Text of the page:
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“At NUA, I realised design can positively affect the real world. As more of us expect to be able to access services digitally, the demand for people who can design simple, useable experiences will continue to grow.”

Laurence Berry
Interaction Designer, Government Digital Service,
MA Communication Design, 2012

Alumni Interview with Laurence Berry, Interaction Designer, Government Digital Service

Laurence works as an Interaction Designer for the Government Digital Service, helping to build simple, efficient services.

What kind of tasks do you work on in your job?

As an interaction designer I plan how users navigate and use digital products. I then code prototype services that inform the development of the product. Our team often have discussions about things such as how a checkbox should look or how to make part of a service easier for people using assisted technology. We regularly go through notes from testing designs with users in the lab and discuss what worked and what didn’t.

How has your creative practice evolved since studying at NUA?

I’ve become more focussed on designing digital products and services. Learning to code has definitely helped. I’ve also been involved in hackathons where people of all levels of skill work together to solve real world problems in just one or two days. This has given me the confidence to rapidly prototype and test new ideas.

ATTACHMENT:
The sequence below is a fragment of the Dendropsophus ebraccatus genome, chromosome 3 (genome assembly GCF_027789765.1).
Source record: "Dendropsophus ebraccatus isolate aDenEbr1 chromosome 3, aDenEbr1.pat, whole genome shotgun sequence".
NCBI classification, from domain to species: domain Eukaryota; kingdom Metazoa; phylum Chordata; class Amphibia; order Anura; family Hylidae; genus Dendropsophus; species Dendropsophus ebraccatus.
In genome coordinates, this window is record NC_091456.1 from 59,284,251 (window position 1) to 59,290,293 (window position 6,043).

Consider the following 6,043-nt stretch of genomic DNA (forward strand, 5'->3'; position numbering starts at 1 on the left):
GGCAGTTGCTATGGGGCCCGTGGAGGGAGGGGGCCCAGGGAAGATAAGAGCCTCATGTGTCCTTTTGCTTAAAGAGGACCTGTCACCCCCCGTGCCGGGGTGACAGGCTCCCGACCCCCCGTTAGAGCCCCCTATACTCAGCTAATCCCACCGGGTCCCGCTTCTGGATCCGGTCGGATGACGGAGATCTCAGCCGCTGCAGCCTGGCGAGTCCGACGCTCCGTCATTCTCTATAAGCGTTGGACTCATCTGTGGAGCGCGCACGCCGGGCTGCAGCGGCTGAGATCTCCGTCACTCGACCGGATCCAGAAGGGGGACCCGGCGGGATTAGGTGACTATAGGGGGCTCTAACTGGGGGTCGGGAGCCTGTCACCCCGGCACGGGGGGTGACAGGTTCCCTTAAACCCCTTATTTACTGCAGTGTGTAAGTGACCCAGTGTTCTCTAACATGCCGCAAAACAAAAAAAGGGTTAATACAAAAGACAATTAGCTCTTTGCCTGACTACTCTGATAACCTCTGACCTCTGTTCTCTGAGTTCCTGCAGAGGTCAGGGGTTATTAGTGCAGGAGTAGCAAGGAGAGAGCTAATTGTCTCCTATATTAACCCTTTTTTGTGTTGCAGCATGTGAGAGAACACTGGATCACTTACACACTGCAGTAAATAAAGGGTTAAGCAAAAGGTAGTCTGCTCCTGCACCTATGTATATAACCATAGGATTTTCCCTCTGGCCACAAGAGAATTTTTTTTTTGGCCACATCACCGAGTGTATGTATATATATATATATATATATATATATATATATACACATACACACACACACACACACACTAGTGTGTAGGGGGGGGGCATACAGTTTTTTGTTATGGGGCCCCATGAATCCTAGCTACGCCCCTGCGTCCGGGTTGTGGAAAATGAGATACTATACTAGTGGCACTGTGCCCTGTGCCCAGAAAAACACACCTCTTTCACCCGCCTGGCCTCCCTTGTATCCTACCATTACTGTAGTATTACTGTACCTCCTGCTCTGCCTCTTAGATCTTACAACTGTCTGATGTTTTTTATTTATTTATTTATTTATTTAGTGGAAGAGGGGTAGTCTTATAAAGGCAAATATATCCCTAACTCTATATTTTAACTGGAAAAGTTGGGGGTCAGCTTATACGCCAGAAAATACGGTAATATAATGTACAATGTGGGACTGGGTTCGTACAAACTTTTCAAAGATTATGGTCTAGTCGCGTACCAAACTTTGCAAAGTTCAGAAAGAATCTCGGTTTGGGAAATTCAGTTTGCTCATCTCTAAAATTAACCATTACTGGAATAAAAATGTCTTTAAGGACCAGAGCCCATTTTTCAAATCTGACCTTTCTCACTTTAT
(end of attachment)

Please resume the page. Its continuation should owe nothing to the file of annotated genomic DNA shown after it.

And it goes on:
Do you have any tips for budding creatives in your field?

It’s really important to get to know people in the industry. If you’re interested in designing for virtual reality, find a VR meet up and find out how other people are making a success of it.

Why is your particular practice important to the creative industries?

As more people expect to be able to access services digitally, the demand for people who can design simple, useable experiences will continue to grow. It is hard to predict whether people in the future are going to be interacting with products through a screen, headset or by voice but understanding the fundamental principles of design is always going to be important.

View Laurence’s work at laurenceberry.com

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